Schweitzer

 

It has become increasingly clear, as scholars have critically studied the origins of Christianity during the past century or so, that the religion of Jesus C who instead of trying to found a new religion was attempting to reform an old one C very quickly turned into a new religion mostly about Jesus. As the famous Protestant biblical scholar, missionary doctor, and musician Albert Schweitzer (1875-1965) saw it, all the indications point to the conclusion that Jesus, like his predecessor John the Baptist, was proclaiming the imminent end of the world and much like John, met an untimely end. This was because the preaching of Jesus, like that of John, threatened the status quo and especially those who were in religious and political power.

 

But unlike the case of John, whose disciples, faced with the fact that final judgment day has not yet arrived were left with a ritual of repentance and a memory, the disciples of Jesus were soon convinced that their Master still lives and that the Kingdom of God has already arrived, at least in principle, in the new movement and its followers who soon became known as "Christians". So the result was that where Jesus preached not about himself but mostly about the Kingdom of God coming to earth, his disciples instead ended up preaching mostly about Jesus.

 

Was Schweitzer right? If he was, or was even close to being right, then a great deal of what Christianity is about has to be rethought. For if he and others like him were correct, then the Jesus uncovered by historical scholarship (the "Jesus of History") might have had little resemblance to the Jesus worshipped by Christians (the "Christ of Faith"). If so, then Christians will be forced to either put up or shut up C that is, either start acting like Jesus (which includes turning the other cheek, loving ones enemies, sharing all ones worldly goods with those in need, etc.) or else forget about calling themselves "Christians".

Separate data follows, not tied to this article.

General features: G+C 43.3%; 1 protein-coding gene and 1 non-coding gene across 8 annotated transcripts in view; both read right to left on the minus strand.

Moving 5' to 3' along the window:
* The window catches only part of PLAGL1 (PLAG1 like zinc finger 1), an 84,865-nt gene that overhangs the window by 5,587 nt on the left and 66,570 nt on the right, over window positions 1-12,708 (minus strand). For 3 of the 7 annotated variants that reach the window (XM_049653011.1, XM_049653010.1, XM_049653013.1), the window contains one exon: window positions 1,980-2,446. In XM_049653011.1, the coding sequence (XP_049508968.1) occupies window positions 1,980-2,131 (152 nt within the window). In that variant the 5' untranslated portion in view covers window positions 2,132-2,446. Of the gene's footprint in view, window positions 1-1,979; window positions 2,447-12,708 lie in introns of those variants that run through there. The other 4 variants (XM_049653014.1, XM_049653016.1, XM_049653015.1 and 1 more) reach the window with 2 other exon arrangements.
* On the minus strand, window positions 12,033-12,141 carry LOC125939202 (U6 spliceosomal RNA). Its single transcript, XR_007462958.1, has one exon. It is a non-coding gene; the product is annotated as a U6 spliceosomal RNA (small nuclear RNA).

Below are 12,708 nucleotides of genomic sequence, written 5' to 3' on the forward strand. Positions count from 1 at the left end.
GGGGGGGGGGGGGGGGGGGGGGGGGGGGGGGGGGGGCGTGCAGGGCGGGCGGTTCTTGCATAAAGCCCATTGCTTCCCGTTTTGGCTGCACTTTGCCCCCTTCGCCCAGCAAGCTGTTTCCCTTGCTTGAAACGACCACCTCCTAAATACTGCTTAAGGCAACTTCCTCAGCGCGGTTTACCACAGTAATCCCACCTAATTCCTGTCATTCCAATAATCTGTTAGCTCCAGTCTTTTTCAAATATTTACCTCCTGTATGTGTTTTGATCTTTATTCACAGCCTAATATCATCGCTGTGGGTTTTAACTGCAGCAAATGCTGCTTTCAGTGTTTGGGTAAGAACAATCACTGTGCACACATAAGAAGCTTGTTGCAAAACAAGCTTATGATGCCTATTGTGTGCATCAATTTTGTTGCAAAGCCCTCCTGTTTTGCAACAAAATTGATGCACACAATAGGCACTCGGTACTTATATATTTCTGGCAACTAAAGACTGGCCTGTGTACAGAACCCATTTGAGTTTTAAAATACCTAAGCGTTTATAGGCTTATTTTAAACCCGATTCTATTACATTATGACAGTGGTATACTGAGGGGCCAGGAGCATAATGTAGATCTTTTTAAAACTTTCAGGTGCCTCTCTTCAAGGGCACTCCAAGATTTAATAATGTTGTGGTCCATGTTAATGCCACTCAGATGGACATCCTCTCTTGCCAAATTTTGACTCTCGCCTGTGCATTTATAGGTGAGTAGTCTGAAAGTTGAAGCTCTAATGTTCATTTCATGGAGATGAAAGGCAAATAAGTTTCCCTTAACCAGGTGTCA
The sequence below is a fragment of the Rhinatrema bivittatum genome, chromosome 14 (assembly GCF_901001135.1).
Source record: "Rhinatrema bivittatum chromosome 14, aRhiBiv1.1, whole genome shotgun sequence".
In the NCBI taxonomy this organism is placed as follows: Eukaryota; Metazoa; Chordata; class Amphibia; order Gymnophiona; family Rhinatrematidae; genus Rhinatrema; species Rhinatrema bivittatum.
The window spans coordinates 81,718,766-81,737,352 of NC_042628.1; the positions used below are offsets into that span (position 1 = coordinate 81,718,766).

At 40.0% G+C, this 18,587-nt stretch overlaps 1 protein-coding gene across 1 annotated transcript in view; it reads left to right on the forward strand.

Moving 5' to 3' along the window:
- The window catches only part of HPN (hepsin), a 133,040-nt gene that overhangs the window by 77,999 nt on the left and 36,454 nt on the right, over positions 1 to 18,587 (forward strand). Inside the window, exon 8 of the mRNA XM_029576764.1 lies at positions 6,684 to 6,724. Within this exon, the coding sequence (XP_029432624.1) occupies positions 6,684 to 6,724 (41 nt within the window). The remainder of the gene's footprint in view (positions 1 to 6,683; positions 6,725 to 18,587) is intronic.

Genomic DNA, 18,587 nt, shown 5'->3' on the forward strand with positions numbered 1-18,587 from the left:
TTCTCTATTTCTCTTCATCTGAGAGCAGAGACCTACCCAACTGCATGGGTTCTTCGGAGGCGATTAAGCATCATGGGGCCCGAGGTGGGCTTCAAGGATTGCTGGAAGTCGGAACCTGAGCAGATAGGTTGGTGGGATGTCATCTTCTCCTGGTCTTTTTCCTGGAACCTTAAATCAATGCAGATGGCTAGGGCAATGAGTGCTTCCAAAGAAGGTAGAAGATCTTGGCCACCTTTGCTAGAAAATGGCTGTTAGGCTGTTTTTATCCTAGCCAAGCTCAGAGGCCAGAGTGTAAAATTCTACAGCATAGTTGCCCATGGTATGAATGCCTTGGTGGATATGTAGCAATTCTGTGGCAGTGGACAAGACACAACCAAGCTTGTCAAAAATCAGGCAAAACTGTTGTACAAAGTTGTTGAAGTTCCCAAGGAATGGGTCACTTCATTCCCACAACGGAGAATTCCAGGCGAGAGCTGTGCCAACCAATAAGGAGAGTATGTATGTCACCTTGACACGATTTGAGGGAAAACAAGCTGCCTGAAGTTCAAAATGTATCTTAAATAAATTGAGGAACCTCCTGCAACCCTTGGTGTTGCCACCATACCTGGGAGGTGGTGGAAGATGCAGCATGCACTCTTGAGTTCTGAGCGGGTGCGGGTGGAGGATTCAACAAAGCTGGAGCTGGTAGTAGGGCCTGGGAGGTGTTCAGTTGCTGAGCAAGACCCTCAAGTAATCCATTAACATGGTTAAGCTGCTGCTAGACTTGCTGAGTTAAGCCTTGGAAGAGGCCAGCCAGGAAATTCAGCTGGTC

All the indications are that Christianity, whether in its traditional or more conservative forms, be it Roman Catholicism and Eastern Orthodoxy on one end of the spectrum, or American-style Evangelicalism and various "fundamentalist" groups on the other, are resisting any such reassessment. In fact, one suspects judging from the Gospel verses they decide that Jesus couldn't have said C that even most of the members of liberal groups, like the so-called "Jesus Seminar", find themselves in a similar bind.

 

Perhaps this is understandable. No one, no matter how open to new ideas, or in this case recovering old ideals, is comfortable making the changes these ideas might demand. In other words, when it comes to ones own back yard, everyone, no matter how liberal, tends to be a conservative.

 

So if there is a major crisis in Christianity today, especially in the affluent West (whether it be Western Europe or North America) it is not because of "liberal" biblical or historical scholarship. It is rather because such a rediscovery of who Jesus really was would demand a radical change in our lifestyle and standard of living if we would claim to be his followers. For some Like Schweitzer himself C who went back to school and earned an MD in addition to his Ph.D, and eventually was awarded the Nobel Peace Prize for his humanitarian work C it could even mean such a radical change as giving up a university position to go off and serve the poorest of the poor in a clinic in Africa!

 

R W Kropf 1/24/06

 

Schweitz.doc 588 words 06-01-24.html